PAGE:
Death is DUMB Volume 5: John Lennon - The End Started Here
MUSIC is not a GENRE - Season 3 Episode #33

SHORT CUTS

ALL ABOUT IT

FEATURED SONGS:

REC – “Some Things Happen” (from Parts and Labour)

REC – “Lost Found” (from Sympathy for the Weird)

 

 

We can do this forever. Death is a constant. And when a celebrity dies – especially too soon & especially one that created something we’re passionate about, we feel it and never forget it. You can go back as far as Franz Schubert & Frédéric Chopin for untimely deaths that shook the music world. Hell, you can go back way farther.

 

Even if we’re sticking with the 20th & 21st centuries, the list is endless. From the 1950s on, there are hundreds of tragic music deaths. The first that comes to mind (though by no means the actual first) is “the day the music died”, when Buddy Holly, Ritchie Valens & the Big Bopper’s plane crashed. Then you have the infamous “27 club”, which took shape in 1970-71 with the deaths of Jimi Hendrix, Janis Joplin & Jim Morrison, but also includes the Stones’ Brian Jones from the year before, Kurt Cobain & Amy Winehouse way later, and according to the internets over 75 musicians in total, dating as far back as 1892.

 

Then there’s Elvis. The twin mega drummer losses of Keith Moon & John Bonham (both 32). The Lynyrd Skynyrd crash. Ian Curtis of Joy Division. Marvin Gaye. Freddie Mercury. Selena. Aaliyah. And on and on up to Bowie, Prince, Chris Cornell, and all the others I’ve discussed in previous Death is DUMB volumes. Way too many to mention here.

 

So what’s the point of all this? Death is death & loss is loss. What matters is which deaths strike a chord with you. The reason I won’t do an episode on everyone I mentioned above, let alone all the people I didn’t mention, is because while all of them are tragic, only some made a difference to me. The last three for sure. The drummer deaths to some extent. The rest? Varying degrees of not quite as significant.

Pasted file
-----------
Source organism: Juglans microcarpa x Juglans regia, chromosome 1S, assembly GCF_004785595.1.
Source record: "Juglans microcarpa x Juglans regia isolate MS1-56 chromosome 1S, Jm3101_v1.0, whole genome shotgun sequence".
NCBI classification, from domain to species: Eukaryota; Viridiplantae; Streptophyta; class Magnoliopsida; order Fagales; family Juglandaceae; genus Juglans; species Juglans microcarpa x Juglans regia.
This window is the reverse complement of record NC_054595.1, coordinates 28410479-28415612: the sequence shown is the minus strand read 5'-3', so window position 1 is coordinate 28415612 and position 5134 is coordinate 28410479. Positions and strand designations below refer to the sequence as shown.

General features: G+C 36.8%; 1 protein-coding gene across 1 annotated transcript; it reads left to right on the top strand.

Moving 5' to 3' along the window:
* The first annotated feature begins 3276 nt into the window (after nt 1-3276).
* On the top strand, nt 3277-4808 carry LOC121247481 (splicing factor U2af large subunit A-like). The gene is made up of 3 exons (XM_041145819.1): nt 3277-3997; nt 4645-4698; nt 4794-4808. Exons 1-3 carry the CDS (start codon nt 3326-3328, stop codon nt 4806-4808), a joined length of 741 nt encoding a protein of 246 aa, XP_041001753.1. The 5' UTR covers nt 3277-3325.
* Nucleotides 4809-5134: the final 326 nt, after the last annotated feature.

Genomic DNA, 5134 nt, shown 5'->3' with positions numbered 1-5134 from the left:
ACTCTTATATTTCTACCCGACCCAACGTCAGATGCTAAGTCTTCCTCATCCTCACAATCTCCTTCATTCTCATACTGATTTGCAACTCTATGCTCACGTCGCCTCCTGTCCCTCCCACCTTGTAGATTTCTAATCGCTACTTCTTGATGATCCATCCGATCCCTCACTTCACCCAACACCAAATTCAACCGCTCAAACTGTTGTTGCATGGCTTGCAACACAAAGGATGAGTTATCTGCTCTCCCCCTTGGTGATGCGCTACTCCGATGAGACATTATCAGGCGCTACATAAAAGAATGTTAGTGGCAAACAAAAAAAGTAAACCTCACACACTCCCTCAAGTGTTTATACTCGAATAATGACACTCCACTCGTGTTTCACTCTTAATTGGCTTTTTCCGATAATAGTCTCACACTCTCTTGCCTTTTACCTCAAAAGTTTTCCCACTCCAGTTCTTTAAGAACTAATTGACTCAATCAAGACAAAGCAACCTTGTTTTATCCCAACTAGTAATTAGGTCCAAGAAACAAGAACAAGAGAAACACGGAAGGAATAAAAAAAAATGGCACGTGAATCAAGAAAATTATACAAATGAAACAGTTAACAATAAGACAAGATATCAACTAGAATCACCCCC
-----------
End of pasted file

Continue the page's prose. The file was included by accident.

And that’s where John Lennon comes in. I’m old enough to remember Elvis’ death pretty much all the others after him. But the first loss I felt personally was Lennon. You could say he’s the patron saint of Death is DUMB, if not the whole reason why. When I’ve talked about any other death – Adam Schlesinger, Scott Weiland, Adam Yauch, Layne Staley – my ability to articulate what it feels like & why it matters all comes from the impact Lennon’s death had on me. That immediate loss of the future, of possibility, of reunion, of renewal, of hope. The taking away of a vibrant creative and existential energy. For me, the idea of a final ending in a musical life & career all started with John. I’m still not over it.

 

And that’s all I’m saying here. No need to rehash any of his life or death or legacy. Better historians & musicologists than I have done it thoroughly. My only main point is this: we take music personally. We connect and identify with the music and musicians that move us. If that’s 1959 for you, or 1970-71, or 1977, 1980, 1984, 1994, or any year before or since, it’s because that’s who mattered to you. And as much as we should mourn all these deaths however we feel them, the passion that makes us feel them at all is something we should celebrate.

 

John’s solo work has influenced me in that I always strive for personal honesty & plain-spokenness in my lyrics. I always try to achieve both a musical AND lyrical impact, no matter the genre. Take your pick of any of my songs, but you might want to start with these two:

 

REC – “Some Things Happen” (from Parts and Labour)

https://recarea.bandcamp.com/track/some-things-happen

REC – “Lost Found” (from Sympathy for the Weird)

https://recarea.bandcamp.com/track/lost-found-3

 

Did Lennon’s death hit you the way it hit me? What other musical deaths have impacted you? Discuss dammit!